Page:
The Cottage Smallholder

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Katey’s Rosehip Syrup recipe

rose hips in our garden in august

August rose hips in our garden

All my life I’ve loved wading through fallen leaves. At their best they have settled in frothy, tempting drifts on dull pavements. Crisp, dry, and waiting to be ruffled by any passer by. Just remembering the swish and crunch gives me goose bumps. To get the best effect, keep your feet close to the ground and use a skiing motion. This has to be a solitary activity, unless you are under six.

As a child this delight and a daily spoonful of rosehip syrup heralded the start of winter. At home we queued up, in order of age, as my mother doled out the syrup from a small bottle. She called it medicine. I’m sure that this is why it took me ages, as an adult, to consider trying rosehip syrup again. I discovered that homemade rosehip syrup is delicious and worth making. It is a good natural source of vitamin C. It also contains vitamins A, D and E, and antioxidants.

We have two large rose bushes growing on the east wall at the back of the cottage, that produce hundreds of hips each year. We use these to make apple and rosehip jelly in October. When the hips are softened by November frosts, we make syrup. Lots of it. We give a few bottles away to friends who are laid up with bad colds but most of our giant batch is guzzled by us throughout the winter. It tastes too good to be earmarked solely for the sick bed. Danny loves it stirred into creamy yoghurt or swirled over some home made vanilla ice cream. Somewhere in the barn, a demijohn of rosehip wine is still fermenting from last autumn.

If you don’t have roses in your garden there are lots of briar roses in the hedgerows. They are difficult to spot from a car so if you are somewhere rural and have half an hour to spare, it’s well worth walking or cycling along a footpath or a quiet country lane to see what you can find. Try and avoid busy roads as the fruit will have been exposed to exhaust fumes and nasties. Keep a couple of carrier bags in your coat pocket, just in case.

This recipe was given to me by my friend Katey. It is similar to the recipe given out by The Ministry of Food during WW2, although their’s has more sugar. She remembers being frogmarched to pick hips for rosehip syrup as a child. This didn’t put her off, she still makes it today.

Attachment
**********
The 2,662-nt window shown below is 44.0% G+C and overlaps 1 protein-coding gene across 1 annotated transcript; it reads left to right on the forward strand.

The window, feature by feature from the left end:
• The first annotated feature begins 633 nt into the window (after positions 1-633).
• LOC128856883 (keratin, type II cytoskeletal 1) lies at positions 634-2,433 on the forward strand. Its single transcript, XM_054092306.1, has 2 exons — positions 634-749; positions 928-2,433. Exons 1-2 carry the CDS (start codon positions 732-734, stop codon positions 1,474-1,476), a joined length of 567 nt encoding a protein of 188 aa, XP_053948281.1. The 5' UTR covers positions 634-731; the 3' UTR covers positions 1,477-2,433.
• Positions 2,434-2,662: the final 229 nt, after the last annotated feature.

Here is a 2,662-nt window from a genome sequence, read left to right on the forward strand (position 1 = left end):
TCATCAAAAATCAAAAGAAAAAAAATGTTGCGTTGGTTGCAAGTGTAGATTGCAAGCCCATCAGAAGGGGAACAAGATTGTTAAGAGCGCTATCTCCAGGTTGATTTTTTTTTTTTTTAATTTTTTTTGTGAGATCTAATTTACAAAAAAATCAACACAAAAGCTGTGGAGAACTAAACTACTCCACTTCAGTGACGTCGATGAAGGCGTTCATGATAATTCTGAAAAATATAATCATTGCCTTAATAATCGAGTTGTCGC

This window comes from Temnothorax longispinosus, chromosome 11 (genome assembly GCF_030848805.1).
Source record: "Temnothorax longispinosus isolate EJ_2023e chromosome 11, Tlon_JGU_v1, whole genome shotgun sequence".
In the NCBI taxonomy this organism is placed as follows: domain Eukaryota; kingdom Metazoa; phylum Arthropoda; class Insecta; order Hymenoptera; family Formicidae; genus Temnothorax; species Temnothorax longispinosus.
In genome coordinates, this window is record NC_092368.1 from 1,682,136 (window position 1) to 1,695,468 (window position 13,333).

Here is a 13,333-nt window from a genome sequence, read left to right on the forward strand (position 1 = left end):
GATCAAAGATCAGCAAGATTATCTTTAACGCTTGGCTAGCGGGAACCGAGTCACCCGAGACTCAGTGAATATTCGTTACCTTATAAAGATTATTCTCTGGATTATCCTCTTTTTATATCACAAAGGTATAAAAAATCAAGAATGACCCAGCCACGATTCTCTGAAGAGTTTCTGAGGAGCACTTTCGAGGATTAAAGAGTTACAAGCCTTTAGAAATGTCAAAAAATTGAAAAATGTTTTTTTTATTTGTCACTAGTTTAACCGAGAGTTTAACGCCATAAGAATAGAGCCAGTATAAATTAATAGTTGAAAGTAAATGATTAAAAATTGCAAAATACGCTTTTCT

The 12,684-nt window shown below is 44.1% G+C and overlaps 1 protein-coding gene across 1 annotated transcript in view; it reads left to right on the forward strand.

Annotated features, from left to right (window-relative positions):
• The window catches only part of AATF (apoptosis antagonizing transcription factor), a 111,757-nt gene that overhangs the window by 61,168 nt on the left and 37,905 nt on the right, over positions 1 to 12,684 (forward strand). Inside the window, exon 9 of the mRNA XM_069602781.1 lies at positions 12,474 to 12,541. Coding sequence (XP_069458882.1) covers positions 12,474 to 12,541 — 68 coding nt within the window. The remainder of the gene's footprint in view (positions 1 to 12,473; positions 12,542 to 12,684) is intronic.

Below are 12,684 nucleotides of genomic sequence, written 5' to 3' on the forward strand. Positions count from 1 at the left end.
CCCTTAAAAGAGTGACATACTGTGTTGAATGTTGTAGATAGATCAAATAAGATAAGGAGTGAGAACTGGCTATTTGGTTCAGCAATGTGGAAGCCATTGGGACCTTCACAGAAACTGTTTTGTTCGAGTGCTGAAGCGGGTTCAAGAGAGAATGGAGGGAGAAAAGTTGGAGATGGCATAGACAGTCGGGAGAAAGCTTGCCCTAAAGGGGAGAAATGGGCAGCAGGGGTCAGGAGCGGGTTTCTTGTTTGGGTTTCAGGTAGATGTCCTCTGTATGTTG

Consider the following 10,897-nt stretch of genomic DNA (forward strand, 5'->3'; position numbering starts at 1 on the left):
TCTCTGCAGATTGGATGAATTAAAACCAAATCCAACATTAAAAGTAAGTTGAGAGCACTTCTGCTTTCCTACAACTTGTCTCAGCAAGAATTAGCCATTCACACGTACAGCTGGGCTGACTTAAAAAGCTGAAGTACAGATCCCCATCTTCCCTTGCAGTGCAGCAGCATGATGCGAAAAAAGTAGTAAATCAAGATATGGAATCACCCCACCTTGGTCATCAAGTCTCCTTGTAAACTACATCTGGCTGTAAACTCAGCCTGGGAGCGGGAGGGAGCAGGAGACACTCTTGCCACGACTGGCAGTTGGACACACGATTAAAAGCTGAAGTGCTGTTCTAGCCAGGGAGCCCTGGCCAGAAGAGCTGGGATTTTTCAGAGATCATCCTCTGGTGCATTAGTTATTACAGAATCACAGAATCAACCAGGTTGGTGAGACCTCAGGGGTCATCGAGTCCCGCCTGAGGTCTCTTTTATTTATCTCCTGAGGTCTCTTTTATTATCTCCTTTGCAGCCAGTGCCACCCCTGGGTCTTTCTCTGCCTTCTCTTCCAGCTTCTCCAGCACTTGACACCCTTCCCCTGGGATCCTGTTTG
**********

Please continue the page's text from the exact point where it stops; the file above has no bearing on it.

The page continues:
Katey’s Rosehip Syrup recipe


  • 4.5 pts of water
  • 2 lbs of rosehips
  • 1lb of white granulated sugar


  1. There is no need to top and tail the rosehips if the liquid is going to be strained through a muslin bag. If you are using a steam juicer, pass the liquid through muslin – it will only take a few minutes.
  2. Bring 3 pts of water to the boil.
  3. Mince the rosehips through a course profile mincer (or food processor).
  4. Transfer the fruit into fast boiling water and bring to the boil again. Remove from heat and leave for 15 minutes.
  5. Pour through a sterilised jelly bag/or muslin square (how do I sterilise a jelly bag or muslin square? See Tips and tricks below) and allow the majority of the liquid to drip through.
  6. Return the pulp to the pan and add 1.5 pts of fresh boiling water and bring to the boil. Remove from heat and leave for 15 minutes.
  7. Strain through the jelly bag again.
  8. Pour extracted liquid into a clean saucepan and boil to reduce the liquid to 1.5 pts.
  9. Add the sugar and boil rapidly fro another 5 minutes. Pour into hot sterile bottles and seal immediately. (How do I sterilise bottles? See Tips and tricks below).

Tips and tricks:

  • Use small bottles (we use recycled vinegar bottles) as it only keeps for a week or so once opened. If you don’t want to use bottles the syrup can be frozen in cubes.
  • How do I sterilise a jelly bag or muslin square?

Both can be scalded with boiling water. If you are using a clean muslin bag or square you can iron them with a hot iron. This also works with tea cloths.

  • How do I sterilise bottles?

The sterilising method that we used is simple. Just before making the syrup, I quickly wash and rinse the bottles and place them upside down in a cold oven. Set the temperature to 160? (140? fan-assisted). When the oven has reached the right temperature I turn off the heat. The bottles will stay warm for quite a while. sterilise the lids by boiling these for a few minutes in water.